Ian Thorpe had Rio 2016 in his sights
people
Sport
Jonathan de Guzman of the Netherlands and Willian of Brazil compete for the ball
world cup 2014LIVE BLOG: Hosts Brazil take on the Netherlands in third-place play-off
News
Tommy Ramone performing at The Old Waldorf Nightclub in 1978 in San Francisco, California.
peopleDrummer Tommy was last surviving member of seminal band
Life and Style
Swimsuit, £245, by Agent Provocateur
fashion

Diving in at the deep end is no excuse for shirking the style stakes

PROMOTED VIDEO
Life and Style
Several male celebrities have confessed to being on a diet, including, from left to right, Hugh Grant, Benedict Cumberbatch and Ryan Reynolds
life...and the weight loss industry is rubbing its hands in glee
Voices
Spectators photograph the Tour de France riders as they make their way through the Yorkshire countryside
voicesHoward Jacobson: Line the streets for a cycling race? You might just as well watch a swarm of wasps
Life and Style
lifeHere's one answer to an inquisitive Reddit user's question
Arts and Entertainment
'Eminem's recovery from substance abuse has made him a more potent performer, with physical charisma and energy he never had before'
arts + entsReview: Wembley Stadium ***
Sport
Joe Root and James Anderson celebrate their record-beaking partnership
cricketEngland's last-wicket stand against India rewrites the history books
News
peopleDave Legeno, the actor who played werewolf Fenrir Greyback in the Harry Potter films, has died
News
ebookA unique anthology of reporting and analysis of a crucial period of history
Have you tried new the Independent Digital Edition apps?
Independent Dating
and  

By clicking 'Search' you
are agreeing to our
Terms of Use.

iJobs Job Widget
iJobs Money & Business

Information Security Manager (ISO 27001, Accreditation, ITIL)

£70000 per annum: Harrington Starr: Information Security Manager (ISO 27001, A...

Biztalk - outstanding opportunity

£75000 - £85000 per annum + ex bens: Deerfoot IT Resources Limited: Biztalk Te...

Trade Desk Specialist (FIX, Linux, Windows, Network Security)

£60000 per annum: Harrington Starr: Trade Desk Specialist (FIX, Linux, Windows...

Service Desk Analyst (Windows, Active Directory, ITIL, Reuter)

£35000 per annum: Harrington Starr: Service Desk Analyst (Windows, Active Dire...

Day In a Page

A History of the First World War in 100 Moments: Peace without magnanimity - the summit in a railway siding that ended the fighting

A History of the First World War in 100 Moments

Peace without magnanimity - the summit in a railway siding that ended the fighting
Scottish independence: How the Commonwealth Games could swing the vote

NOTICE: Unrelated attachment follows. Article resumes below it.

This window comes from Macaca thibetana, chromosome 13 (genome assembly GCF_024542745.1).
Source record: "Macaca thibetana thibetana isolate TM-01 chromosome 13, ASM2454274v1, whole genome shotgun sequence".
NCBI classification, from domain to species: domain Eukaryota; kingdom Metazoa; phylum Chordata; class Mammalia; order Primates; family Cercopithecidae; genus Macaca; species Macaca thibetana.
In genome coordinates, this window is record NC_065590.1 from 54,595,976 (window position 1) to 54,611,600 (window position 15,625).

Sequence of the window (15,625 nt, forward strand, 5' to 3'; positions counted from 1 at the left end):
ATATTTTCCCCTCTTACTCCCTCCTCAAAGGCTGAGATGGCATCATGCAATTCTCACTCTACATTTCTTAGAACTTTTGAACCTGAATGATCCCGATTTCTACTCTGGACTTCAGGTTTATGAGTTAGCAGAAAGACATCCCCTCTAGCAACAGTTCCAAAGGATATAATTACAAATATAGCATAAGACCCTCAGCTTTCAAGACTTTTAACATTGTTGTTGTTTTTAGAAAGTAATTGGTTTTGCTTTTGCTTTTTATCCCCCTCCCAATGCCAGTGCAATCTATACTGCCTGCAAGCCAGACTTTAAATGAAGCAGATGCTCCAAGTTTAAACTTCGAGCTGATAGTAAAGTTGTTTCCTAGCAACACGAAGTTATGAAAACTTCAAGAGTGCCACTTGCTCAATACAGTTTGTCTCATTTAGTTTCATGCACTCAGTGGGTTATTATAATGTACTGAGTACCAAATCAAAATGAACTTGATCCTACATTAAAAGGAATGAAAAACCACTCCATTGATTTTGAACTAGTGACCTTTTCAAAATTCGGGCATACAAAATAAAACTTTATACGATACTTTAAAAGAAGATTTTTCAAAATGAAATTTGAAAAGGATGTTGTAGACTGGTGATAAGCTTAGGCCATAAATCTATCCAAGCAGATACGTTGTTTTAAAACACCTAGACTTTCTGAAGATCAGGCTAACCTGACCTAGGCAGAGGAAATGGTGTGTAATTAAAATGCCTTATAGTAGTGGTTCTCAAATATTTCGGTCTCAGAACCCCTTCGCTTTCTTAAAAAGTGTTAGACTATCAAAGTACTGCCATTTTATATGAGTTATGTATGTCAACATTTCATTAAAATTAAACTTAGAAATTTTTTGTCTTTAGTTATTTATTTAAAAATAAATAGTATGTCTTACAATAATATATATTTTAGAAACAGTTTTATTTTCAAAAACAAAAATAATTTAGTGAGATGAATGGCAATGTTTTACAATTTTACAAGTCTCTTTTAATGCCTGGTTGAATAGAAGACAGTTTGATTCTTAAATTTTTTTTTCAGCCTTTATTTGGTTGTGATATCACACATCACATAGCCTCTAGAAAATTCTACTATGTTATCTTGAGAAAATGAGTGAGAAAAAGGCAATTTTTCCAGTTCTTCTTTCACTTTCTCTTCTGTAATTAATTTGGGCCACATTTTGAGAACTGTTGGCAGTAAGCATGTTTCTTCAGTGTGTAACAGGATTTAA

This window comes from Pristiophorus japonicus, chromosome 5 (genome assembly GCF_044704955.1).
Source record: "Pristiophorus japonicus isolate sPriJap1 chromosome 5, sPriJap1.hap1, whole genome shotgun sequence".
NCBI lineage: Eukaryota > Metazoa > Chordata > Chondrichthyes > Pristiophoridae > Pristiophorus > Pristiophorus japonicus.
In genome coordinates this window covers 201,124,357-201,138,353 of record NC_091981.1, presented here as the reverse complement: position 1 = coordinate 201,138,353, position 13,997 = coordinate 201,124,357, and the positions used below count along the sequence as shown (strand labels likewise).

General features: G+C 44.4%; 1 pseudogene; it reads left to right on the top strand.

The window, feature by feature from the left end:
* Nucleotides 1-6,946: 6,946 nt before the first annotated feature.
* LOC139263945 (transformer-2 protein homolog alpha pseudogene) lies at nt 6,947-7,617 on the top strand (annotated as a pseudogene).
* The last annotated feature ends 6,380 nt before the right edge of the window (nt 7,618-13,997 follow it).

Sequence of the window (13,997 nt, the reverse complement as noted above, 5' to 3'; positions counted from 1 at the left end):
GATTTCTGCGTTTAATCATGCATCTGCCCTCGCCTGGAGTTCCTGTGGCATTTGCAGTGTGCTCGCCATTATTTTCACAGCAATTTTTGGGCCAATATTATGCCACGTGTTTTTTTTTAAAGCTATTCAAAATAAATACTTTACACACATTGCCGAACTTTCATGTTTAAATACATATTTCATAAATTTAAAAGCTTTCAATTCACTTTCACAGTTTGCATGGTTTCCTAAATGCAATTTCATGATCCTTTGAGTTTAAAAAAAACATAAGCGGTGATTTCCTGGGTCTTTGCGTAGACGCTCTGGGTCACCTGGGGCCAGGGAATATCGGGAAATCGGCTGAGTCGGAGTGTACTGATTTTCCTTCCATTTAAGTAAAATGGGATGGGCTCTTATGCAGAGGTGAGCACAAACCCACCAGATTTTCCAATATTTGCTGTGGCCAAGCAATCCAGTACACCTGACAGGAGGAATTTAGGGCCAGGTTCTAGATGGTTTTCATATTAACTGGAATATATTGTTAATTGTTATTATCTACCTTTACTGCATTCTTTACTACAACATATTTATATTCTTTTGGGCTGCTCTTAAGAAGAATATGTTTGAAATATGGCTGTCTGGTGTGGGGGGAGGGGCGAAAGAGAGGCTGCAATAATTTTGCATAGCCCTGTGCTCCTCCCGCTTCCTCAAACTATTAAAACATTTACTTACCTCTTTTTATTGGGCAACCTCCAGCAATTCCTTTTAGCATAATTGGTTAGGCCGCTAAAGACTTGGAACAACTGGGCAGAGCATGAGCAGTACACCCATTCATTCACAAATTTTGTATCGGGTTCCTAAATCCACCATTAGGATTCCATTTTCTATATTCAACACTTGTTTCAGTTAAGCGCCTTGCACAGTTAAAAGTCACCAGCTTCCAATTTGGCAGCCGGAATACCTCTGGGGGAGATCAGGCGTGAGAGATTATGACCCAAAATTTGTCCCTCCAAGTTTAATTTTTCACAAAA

Scottish independence: How the Commonwealth Games could swing the vote

In the final part of our series, Chris Green arrives in Glasgow - a host city struggling to keep the politics out of its celebration of sport
Out in the cold: A writer spends a night on the streets and hears the stories of the homeless

A writer spends a night on the streets

Rough sleepers - the homeless, the destitute and the drunk - exist in every city. Will Nicoll meets those whose luck has run out
Striking new stations, high-speed links and (whisper it) better services - the UK's railways are entering a new golden age

UK's railways are entering a new golden age

New stations are opening across the country and our railways appear to be entering an era not seen in Britain since the early 1950s
Conchita Wurst becomes a 'bride' on the Paris catwalk - and proves there is life after Eurovision

Conchita becomes a 'bride' on Paris catwalk

Alexander Fury salutes the Eurovision Song Contest winner's latest triumph
Pétanque World Championship in Marseilles hit by

Pétanque 'world cup' hit by death threats

This year's most acrimonious sporting event took place in France, not Brazil. How did pétanque get so passionate?
Whelks are healthy, versatile and sustainable - so why did we stop eating them in the UK?

Why did we stop eating whelks?

Whelks were the Victorian equivalent of the donor kebab and our stocks are abundant. So why do we now export them all to the Far East?
10 best women's sunglasses

In the shade: 10 best women's sunglasses

From luxury bespoke eyewear to fun festival sunnies, we round up the shades to be seen in this summer
Germany vs Argentina World Cup 2014: Lionel Messi? Javier Mascherano is key for Argentina...

World Cup final: Messi? Mascherano is key for Argentina...

No 10 is always centre of attention but Barça team-mate is just as crucial to finalists’ hopes
Siobhan-Marie O’Connor: Swimmer knows she needs Glasgow joy on road to Rio

Siobhan-Marie O’Connor: Swimmer needs Glasgow joy on road to Rio

18-year-old says this month’s Commonwealth Games are a key staging post in her career before time slips away
The true Gaza back-story that the Israelis aren’t telling this week

The true Gaza back-story that the Israelis aren’t telling this week

A future Palestine state will have no borders and be an enclave within Israel, surrounded on all sides by Israeli-held territory, says Robert Fisk
A History of the First World War in 100 Moments: The German people demand an end to the fighting

A History of the First World War in 100 Moments

The German people demand an end to the fighting
New play by Oscar Wilde's grandson reveals what the Irish wit said at his trials

New play reveals what Oscar Wilde said at trials

For a century, what Wilde actually said at his trials was a mystery. But the recent discovery of shorthand notes changed that. Now his grandson Merlin Holland has turned them into a play
Can scientists save the world's sea life from

Can scientists save our sea life?

By the end of the century, the only living things left in our oceans could be plankton and jellyfish. Alex Renton meets the scientists who are trying to turn the tide
Richard III, Trafalgar Studios, review: Martin Freeman gives highly intelligent performance

Richard III review

Martin Freeman’s psychotic monarch is big on mockery but wanting in malice